The Modern Developer Part 5: Provisioning, Deployment, and Maintenance
In today’s post, we will take a look at the stages of a software product subsequent to the quality assurance (QA) stage, specifically provisioning, deployment, and maintenance.
This is the final post in the series—a big thank you to everyone who has stuck with me for the past few months. Hopefully, you’ve enjoyed the ride.
When I was starting out in software development, I thought that once the software was released, the job was done. Boy, oh boy was I wrong. Often, it is just the beginning.
Before you release something, you need to make sure that you have the necessary infrastructure to do so. This is where provisioning comes into play.
Provisioning: Getting Infrastructure and Licenses
Despite being in the final post, provisioning can be done at any point after the design. In a nutshell, provisioning is getting all the infrastructure and licenses that you will need when launching something to production.
The two main options for provisioning are owning or renting.
Which one should you choose?
Some projects require you to own your infrastructure. Cloud storage and banking software are key examples. Usually, this type of requirement is dictated by different legislations in the specific domain. The legislation differs by country, so this is something you want to get a head start on. Another example of a situation in which you will need to own your infrastructure is for government contracts.
You can get a special agreement with some providers about data security, but the general rule is that if you don’t own the infrastructure, you don’t have complete control. This isn’t all bad— there are benefits, as we will discuss later.
What if you don’t have any security constraints or contractual obligations to own your infrastructure? Should you still own it?
The first thing to consider is cost. Owning a server costs thousands of dollars, and having the required infrastructure in terms of heat management, electricity, internet, and so on is very expensive as well. Although you can place your server in a data center, it still costs a lot of money each month to maintain.
In contrast, rented infrastructure (e.g., DigitalOcean, Amazon, Google Cloud etc.) bills per minute. Furthermore, they usually offer tools to better manage everything. You can start, stop, clone, destroy, or create machines with a few clicks, and they appear nearly instantly.
This is a far more flexible solution. If you want this flexibility for owned infrastructure, you will need one or more sysadmins, and the speed will probably be lacking in comparison.
Another pro for rented infrastructure is that you can replace a lot of the services you are using with premade solutions. For example, instead of setting up your own database server, you can use a database-as-a-service. Instead of hosting your code, you can use cloud functions, and so on.
On the other hand, an advantage for owned hardware is that you have complete control over everything. Need a specific RAID combination? Sure! Need to have a specific network-attached storage to suit this specific application’s needs? No problem. The potential performance can’t be matched by any rented hardware. The control on the hardware that builds your server is unparalleled.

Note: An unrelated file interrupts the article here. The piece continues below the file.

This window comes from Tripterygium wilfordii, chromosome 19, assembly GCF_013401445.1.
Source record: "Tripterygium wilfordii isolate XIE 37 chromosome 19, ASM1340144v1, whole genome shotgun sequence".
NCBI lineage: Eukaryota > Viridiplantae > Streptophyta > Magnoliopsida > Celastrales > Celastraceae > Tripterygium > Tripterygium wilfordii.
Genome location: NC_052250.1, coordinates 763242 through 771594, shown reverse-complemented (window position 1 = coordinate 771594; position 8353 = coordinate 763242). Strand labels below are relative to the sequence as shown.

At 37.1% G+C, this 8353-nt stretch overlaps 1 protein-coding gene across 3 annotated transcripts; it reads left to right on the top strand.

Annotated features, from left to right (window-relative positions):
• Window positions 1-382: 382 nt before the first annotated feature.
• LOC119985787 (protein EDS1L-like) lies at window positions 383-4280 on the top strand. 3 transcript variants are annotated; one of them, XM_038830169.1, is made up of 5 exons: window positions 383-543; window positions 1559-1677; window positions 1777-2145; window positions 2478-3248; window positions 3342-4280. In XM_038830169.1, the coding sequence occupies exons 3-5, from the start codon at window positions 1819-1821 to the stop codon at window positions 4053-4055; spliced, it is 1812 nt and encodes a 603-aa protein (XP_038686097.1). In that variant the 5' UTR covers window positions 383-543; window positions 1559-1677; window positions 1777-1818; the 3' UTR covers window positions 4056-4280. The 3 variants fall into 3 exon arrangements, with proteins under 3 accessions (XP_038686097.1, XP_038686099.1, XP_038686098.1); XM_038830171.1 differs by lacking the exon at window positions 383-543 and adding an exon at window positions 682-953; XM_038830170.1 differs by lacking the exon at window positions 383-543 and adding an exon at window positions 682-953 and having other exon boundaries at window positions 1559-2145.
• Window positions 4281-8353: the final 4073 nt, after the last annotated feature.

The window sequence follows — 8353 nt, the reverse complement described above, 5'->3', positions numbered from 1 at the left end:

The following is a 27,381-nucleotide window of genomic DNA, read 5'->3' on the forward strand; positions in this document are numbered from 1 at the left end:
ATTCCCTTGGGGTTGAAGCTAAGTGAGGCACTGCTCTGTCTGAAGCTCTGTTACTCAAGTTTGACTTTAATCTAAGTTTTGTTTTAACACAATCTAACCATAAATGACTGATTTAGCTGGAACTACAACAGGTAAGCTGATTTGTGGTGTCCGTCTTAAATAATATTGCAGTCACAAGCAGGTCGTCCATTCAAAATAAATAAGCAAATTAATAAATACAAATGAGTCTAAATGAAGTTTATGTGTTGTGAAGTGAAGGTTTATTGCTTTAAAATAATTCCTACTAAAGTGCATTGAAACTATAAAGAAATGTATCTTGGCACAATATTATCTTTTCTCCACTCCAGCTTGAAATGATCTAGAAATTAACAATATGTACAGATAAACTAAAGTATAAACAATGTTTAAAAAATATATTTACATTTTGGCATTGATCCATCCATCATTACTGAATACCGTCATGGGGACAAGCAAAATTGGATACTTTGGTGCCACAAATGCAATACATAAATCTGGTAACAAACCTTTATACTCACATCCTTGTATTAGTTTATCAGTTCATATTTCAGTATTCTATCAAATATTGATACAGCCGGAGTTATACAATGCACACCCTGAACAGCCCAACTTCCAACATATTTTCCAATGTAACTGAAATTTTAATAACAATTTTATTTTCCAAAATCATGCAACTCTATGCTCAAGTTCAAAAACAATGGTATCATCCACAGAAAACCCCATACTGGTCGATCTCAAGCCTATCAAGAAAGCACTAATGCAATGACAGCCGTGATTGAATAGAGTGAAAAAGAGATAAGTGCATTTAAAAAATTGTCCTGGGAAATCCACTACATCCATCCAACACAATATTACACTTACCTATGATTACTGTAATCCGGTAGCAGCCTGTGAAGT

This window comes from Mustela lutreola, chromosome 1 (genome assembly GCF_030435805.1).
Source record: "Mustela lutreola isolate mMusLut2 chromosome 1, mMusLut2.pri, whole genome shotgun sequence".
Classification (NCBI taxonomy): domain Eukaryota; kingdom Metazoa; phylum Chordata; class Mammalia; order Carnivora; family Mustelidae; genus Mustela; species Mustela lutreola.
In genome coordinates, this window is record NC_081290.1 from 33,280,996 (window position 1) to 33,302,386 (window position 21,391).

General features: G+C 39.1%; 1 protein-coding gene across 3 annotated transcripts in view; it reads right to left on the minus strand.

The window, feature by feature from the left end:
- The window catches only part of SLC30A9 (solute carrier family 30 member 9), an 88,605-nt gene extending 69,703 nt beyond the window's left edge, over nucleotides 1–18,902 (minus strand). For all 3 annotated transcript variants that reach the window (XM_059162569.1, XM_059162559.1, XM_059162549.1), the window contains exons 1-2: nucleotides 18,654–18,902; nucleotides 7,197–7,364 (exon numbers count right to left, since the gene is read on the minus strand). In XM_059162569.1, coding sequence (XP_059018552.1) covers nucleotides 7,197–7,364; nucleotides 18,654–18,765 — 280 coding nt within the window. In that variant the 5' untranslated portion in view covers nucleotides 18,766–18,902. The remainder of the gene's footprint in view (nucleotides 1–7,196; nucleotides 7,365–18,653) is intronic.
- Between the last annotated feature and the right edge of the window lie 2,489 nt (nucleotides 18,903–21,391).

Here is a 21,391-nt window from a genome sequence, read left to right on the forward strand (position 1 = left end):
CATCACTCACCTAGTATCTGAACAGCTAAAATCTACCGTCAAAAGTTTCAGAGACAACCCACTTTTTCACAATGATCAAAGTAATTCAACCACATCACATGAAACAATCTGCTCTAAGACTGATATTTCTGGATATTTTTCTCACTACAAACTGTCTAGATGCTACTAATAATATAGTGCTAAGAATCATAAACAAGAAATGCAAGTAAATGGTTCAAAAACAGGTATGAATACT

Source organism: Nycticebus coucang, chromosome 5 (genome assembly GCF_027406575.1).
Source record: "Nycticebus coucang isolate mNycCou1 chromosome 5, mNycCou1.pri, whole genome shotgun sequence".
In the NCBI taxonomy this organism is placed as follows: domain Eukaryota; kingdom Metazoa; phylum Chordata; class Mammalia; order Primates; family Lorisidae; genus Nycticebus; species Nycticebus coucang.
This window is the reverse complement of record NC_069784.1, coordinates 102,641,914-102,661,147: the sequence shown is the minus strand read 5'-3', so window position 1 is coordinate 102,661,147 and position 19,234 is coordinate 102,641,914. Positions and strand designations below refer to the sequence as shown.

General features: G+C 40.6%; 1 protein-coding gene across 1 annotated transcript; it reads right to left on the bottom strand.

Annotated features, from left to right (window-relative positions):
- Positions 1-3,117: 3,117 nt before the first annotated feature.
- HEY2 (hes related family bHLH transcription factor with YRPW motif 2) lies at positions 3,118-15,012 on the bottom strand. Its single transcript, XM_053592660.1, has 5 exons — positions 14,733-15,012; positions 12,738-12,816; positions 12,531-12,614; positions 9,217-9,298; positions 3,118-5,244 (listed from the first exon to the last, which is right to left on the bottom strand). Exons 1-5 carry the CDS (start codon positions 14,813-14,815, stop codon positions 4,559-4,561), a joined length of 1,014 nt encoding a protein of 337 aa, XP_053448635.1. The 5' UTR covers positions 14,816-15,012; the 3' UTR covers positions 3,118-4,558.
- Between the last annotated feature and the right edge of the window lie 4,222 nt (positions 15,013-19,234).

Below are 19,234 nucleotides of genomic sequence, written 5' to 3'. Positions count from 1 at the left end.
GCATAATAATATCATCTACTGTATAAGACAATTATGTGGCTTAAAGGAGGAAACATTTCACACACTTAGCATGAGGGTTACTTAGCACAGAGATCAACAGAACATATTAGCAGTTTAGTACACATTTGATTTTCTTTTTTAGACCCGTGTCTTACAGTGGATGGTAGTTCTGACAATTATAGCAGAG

The key advantage of owned infrastructure is that you have complete control of the hardware and virtual machines. You can change and modify it as you wish. This can offer significant performance benefits that you can’t get from rented hardware. The key disadvantage is that the cost is high, and you may need additional people to monitor and maintain it.
The key advantage of rented infrastructure is that everything is automated and billed by the minute. The initial costs are very low, and you can scale as you need. Many providers offer automated backups and disaster recovery. The key disadvantage is that you don’t have complete control. Although this shouldn’t be an issue for most projects, it can be a dealbreaker for some.
In my work, I have dealt with both types of provisioning. Personally, I use rented infrastructure for my personal projects, as I can create and destroy infrastructure as I need it.
If I had to choose one, I would choose rented infrastructure for computation-heavy projects with inconsistent load. That way, I can make the application add more servers when the load is high and destroy them when they aren’t needed. For storage-heavy, high-investment projects, I would choose owned hardware, since small configuration and setup changes can have great effect on a system’s performance and throughput.
Other than the hardware, this is what else you should consider when provisioning the infrastructure:
- Are all domains bought, and do you have https certificates for all of them?
- Have you set up the internal network between your servers? Is it secured?
- Have your bought licenses that scale to your needs? (Usually, the license for services during development is cheap but requires an upgrade for production.)
Provisioning is key to a project’s success. It can be done in parallel with development. As software requirements change so will the requirements for provisioning. Just like in software, it is important to build things with the mindset that they may change.
Deployment: Get the Code, Libraries, and Services Online
Let’s dissect the typical software product:
- Source code
- Third-party libraries and frameworks (static files, binaries)
- Third-party services (living processes)
A deploy can be any combination of the three. The second and third bullets each can have subcategories:
- Add or remove a dependency
- Update its version
- Change the configuration
Each scenario will require slightly different steps for execution. It’s paramount to be aware of exactly what must be done for the changes to take effect immediately; otherwise, you can find yourself running a broken build.
In theory, deployment should be one of the easier things, since it is about moving source code around and restarting services, but in practice it is hard. Very hard.
The main reason is development culture. Although now we have automated solutions, and deployment is considered a first class priority, this wasn’t always the case.